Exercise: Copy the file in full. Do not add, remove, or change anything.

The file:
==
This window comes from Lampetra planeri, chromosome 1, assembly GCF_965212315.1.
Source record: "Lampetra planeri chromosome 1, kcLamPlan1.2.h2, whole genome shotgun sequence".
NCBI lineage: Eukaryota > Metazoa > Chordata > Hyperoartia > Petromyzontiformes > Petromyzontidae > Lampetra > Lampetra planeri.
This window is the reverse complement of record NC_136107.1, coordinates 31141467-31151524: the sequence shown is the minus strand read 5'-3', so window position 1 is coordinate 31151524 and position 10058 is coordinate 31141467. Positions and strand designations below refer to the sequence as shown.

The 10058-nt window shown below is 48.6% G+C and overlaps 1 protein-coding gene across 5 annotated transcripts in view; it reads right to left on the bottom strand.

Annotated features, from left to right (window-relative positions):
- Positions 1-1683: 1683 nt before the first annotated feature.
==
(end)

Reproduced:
This window comes from Lampetra planeri, chromosome 1, assembly GCF_965212315.1.
Source record: "Lampetra planeri chromosome 1, kcLamPlan1.2.h2, whole genome shotgun sequence".
NCBI lineage: Eukaryota > Metazoa > Chordata > Hyperoartia > Petromyzontiformes > Petromyzontidae > Lampetra > Lampetra planeri.
This window is the reverse complement of record NC_136107.1, coordinates 31141467-31151524: the sequence shown is the minus strand read 5'-3', so window position 1 is coordinate 31151524 and position 10058 is coordinate 31141467. Positions and strand designations below refer to the sequence as shown.

The 10058-nt window shown below is 48.6% G+C and overlaps 1 protein-coding gene across 5 annotated transcripts in view; it reads right to left on the bottom strand.

Annotated features, from left to right (window-relative positions):
- Positions 1-1683: 1683 nt before the first annotated feature.